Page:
So far, only a handful of utilities have a gigawatt of solar power in their electric grid and today (Oct. 7) that handful got a little larger as Arizona’s APS announced that it surpassed the threshold. In fact, it’s the first time a utility outside of California has surpassed that level of solar. What’s more, the company said its solar power is almost evenly divided between distributed resources like rooftop solar and utility-scale solar.
APS said it has 551 megawatts of rooftop solar installations and 499 megawatts of utility-scale solar in its portfolio. It said it’s invested about $2 billion in solar throughout its service area, where it provides power for 2.7 million people. The company said the solar in its network can provide power the partial daytime needs of 250,000 of its customers.
“APS customers benefit from the fact that when you include energy from APS’s other renewable energy sources — wind, geothermal, biomass and biogas – and the Palo Verde Nuclear Generating Station, nearly half of all the power on APS’s system is carbon-free,” said Tammy McLeod, APS Vice President of Resource Management. “A cleaner energy mix is a top priority for us, with solar playing an important role.”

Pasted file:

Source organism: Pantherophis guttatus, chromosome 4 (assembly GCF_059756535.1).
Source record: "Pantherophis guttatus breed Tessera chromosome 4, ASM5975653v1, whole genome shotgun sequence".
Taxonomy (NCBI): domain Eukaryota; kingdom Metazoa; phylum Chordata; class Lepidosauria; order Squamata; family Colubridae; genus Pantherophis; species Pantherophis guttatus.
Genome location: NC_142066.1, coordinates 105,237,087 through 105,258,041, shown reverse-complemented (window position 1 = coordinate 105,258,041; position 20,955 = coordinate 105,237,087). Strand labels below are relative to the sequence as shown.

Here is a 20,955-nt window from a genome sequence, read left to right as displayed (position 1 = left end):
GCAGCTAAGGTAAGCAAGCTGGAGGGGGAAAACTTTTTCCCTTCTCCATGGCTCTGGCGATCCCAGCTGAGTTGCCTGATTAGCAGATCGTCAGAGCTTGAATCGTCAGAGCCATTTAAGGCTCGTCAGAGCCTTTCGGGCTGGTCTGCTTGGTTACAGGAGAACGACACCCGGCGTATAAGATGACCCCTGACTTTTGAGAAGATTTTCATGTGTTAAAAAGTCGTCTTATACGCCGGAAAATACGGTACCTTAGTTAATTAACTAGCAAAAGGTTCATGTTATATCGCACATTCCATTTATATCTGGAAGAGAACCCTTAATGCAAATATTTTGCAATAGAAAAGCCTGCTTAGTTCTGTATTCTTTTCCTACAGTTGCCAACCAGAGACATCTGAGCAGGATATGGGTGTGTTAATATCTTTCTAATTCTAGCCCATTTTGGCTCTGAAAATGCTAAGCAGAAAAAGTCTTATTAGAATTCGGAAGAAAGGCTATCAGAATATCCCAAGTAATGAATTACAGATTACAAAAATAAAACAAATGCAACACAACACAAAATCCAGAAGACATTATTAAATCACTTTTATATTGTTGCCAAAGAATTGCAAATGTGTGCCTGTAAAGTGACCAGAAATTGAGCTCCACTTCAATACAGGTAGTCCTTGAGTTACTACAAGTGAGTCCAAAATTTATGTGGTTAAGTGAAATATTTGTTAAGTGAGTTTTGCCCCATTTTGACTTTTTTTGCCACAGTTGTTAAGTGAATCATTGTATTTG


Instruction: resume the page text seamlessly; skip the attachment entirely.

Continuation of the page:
It’s likely that only California’s Pacific Gas & Electric and (PG&E) Southern California Electric (SCE) are the only utilities to surpass that threshold. After all, SCE ranked highest in the Smart Electric Power Alliance’s (SEPA’s) annual solar market survey in 2016, installing 1.3 gigawatts os solar in 2015 alone, while PG&E ranked second installing 787 megawatts in 2015.
APS owns 170 megawatts of utility-scale solar power in its grid. The rest of it comes from power purchase agreements with independently owned power plants across Arizona.
The majority of rooftop solar power in its network is owned by homeowners or leasing companies. The utility does have a program under which it owns the solar panels on rooftops, however, and said it has 10 megawatts under that program. That program also is designed to help the utility research how solar and other technologies, including smart inverters and battery storage, impact the ability of the electric grid in the state.
While the solar power in APS’ network is still a fraction of the overall electricity that the company provides its customers—less than 10 percent—it’s still significant for a US utility. With more rooftop solar installed in its network, which tends to have higher costs than utility-scale solar, APS also has struggled with how to reduce the amount of new rooftop solar coming into its grid. Most recently it filed to end net-metering for its solar-using customers.Tweet